Born in Caracas, Venezuela, López Haddad is one of nearly 30 Princeton seniors pursuing a certificate in theater or music theater in addition to their major areas of study. Independent work for the certificate culminates in a major creative or research project, such as writing an original theatrical work, producing or directing a production, the performance or extended exploration of a major role, design of sets, lighting or costumes, stage management, dramaturgy, research for a scholarly written thesis, or any other theatrical undertaking in the creation or production of theater. Thesis students in the Program in Theater work closely with one or more members of the faculty, who serve as advisors to these student-driven projects, and with the Lewis Center’s professional production staff.

López Haddad had an interest in theater in high school but first began to pursue his passion at Princeton. He joined multiple student theater groups including Triangle, Princeton University Players, Theatre Intime, and the Playwright’s Guild, and he performed in the Lewis Center’s productions of The Odyssey and served as stage manager on We Once Spoke. In 2021, López Haddad served as president of the Performing Arts Council, and he is an editor and peer-reviewer of Scivias, Princeton’s Journal for Late Antique and Medieval Studies. After Princeton, López Haddad plans to pursue a Ph.D. in Medieval History. He hopes to focus his research on minority Christian communities in the Levant and Northern Africa and explore their relationships with the papacy in Rome.

Estefanía Fadul is a Colombian-born, New York City-based director and producer whose work aims to connect diverse communities through inventive, visceral, and socially conscious storytelling. Her recent and current projects include the world premieres of The Garbologists by Lindsey Joelle at Philadelphia Theatre Company and Eva Luna, adapted by Caridad Svich from the novel by Isabel Allende, at Repertorio Español in New York City. Fadul has developed new works off-Broadway and regionally at the Public Theater, Playwright’s Realm, and Latinx Playwrights Circle among others. She has guest directed at universities and training programs including Julliard, New York University, State University of New York at Purchase, and the Atlantic Conservatory. Additionally, Fadul is an artist with the Center for Performance and Civic Practice, was the 2020 inaugural recipient of New York Stage and Film’s Pfaelzer Award and is an alumna of the Clubbed Thumb Directing Fellowship, the Eugene O’Neill Theater Center/NNPN’s National Directors Fellowship, the Drama League Directors Project’s Fall Fellowship and TV Directing Fellowship, the Civilians’ R&D Group, Lincoln Center Theater Directors Lab, and the Van Lier Fellowship at Repertorio Español.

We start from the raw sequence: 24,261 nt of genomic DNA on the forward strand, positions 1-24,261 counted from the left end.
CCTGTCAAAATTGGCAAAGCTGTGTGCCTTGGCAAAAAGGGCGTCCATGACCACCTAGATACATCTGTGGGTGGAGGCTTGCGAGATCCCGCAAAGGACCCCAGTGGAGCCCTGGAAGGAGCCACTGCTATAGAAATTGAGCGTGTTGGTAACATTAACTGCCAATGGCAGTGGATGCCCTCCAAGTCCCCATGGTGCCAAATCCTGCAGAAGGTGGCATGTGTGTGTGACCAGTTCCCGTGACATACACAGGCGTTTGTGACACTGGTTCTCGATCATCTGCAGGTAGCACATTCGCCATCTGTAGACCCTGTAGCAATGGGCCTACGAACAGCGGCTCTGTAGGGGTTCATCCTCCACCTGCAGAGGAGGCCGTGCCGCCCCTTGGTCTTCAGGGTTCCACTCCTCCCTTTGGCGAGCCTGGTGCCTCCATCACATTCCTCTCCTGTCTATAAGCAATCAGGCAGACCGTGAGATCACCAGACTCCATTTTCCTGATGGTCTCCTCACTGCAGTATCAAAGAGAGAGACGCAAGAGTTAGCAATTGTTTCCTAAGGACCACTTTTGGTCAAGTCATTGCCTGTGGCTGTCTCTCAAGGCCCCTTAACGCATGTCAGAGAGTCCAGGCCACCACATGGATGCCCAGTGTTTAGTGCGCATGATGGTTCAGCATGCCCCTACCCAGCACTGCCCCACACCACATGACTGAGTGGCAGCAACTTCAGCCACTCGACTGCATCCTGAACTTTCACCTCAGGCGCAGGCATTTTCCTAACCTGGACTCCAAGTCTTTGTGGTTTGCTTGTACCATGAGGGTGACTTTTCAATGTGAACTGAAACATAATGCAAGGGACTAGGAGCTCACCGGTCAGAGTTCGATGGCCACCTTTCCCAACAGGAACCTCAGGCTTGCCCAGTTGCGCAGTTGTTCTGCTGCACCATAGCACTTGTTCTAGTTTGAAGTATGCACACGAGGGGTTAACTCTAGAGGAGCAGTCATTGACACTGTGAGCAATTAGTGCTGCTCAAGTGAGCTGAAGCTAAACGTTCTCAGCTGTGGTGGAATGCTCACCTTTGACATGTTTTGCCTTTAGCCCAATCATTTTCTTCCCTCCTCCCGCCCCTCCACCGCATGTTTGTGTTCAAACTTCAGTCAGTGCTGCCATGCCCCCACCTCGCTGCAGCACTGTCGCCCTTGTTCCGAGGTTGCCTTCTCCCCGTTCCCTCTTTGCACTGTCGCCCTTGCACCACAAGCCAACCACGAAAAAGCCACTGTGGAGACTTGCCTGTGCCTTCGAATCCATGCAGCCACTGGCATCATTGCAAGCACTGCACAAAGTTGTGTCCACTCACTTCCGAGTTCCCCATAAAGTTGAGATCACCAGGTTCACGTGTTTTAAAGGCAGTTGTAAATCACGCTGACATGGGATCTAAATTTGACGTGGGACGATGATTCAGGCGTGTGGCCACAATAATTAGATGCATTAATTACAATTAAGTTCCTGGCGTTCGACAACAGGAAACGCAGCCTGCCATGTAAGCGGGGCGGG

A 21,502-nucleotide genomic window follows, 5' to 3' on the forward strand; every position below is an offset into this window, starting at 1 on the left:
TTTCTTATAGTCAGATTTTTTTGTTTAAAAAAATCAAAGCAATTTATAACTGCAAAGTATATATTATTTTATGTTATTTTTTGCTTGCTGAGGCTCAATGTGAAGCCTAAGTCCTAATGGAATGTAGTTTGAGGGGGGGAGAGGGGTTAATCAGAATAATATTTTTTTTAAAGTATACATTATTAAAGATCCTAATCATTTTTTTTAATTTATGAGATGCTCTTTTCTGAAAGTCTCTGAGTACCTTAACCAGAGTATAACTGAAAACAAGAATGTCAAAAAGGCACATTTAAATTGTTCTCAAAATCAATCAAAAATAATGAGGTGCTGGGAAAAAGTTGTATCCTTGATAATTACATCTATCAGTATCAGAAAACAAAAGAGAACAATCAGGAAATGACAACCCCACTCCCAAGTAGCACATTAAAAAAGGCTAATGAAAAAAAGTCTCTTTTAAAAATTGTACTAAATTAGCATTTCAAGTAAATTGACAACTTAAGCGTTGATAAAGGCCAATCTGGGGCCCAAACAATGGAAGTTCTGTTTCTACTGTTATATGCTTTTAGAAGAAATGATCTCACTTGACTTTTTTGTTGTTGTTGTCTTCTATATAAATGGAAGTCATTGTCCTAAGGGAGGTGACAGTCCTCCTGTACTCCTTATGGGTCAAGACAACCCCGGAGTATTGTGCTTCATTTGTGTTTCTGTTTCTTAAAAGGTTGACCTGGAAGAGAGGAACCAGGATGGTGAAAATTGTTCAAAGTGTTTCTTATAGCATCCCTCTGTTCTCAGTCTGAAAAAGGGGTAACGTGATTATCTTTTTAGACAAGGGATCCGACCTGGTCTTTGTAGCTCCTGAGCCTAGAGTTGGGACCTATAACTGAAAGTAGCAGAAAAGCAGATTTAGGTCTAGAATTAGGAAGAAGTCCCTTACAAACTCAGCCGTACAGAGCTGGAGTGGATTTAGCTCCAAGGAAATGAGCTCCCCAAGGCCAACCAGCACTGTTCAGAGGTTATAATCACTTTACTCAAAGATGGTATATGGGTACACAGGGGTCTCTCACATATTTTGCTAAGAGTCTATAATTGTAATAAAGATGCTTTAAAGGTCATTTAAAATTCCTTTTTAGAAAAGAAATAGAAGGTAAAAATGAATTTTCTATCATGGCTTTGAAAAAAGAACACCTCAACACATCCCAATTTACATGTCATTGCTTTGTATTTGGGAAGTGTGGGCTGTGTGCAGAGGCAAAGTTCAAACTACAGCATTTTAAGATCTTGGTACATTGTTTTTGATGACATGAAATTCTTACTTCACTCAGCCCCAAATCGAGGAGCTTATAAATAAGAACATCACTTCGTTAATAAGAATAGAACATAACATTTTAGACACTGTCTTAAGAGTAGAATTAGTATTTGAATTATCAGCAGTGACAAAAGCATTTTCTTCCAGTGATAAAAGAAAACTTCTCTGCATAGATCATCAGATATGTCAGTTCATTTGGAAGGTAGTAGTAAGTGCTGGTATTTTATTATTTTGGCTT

The rest of the cast includes seniors Emily Cruz and Erica de Lacerda; junior Kaelani Burja; sophomores Mahalia Norton, Raquel Ramirez, and Aaron Ventresca; and first-year students Dominic Dominguez and John Venegas Juarez. Other students taking on key production roles are senior Ed Horan as music director and bassist, sophomore Kerstin Fagerstrom as lighting designer, junior Tommy Kim on drums, sophomore Rohit Oomman on guitar, and graduate student Dylan Blau Edelstein as Spanish language coach to the cast.

Guest artists on the production include ASCAP Foundation Scholar Julián Mesri as composer and lyricist for some of the original songs, feature-film and Broadway designer Raul Abrego, Jr. as set designer, Princeton alumna Milan Eldridge as stage manager, award-winning composer Nathan Leigh as sound designer, movement theater artist Cristina (Cha) Ramos as fight and intimacy director, and Annika Perez-Krikorian on supertitles. The College of New Jersey student Lily Bohon, a Best Buddies intern, is serving on the run crew. Faculty member Sarita Fellows is serving as costume advisor.

English supertitles of the performance in Spanish will be provided. An assistive listening system is available in the Berlind Theatre, and guests in need of other access accommodations are asked to contact the Lewis Center at at least one week prior to the performance date. A Spanish-language version of this text is available to download as a Word document.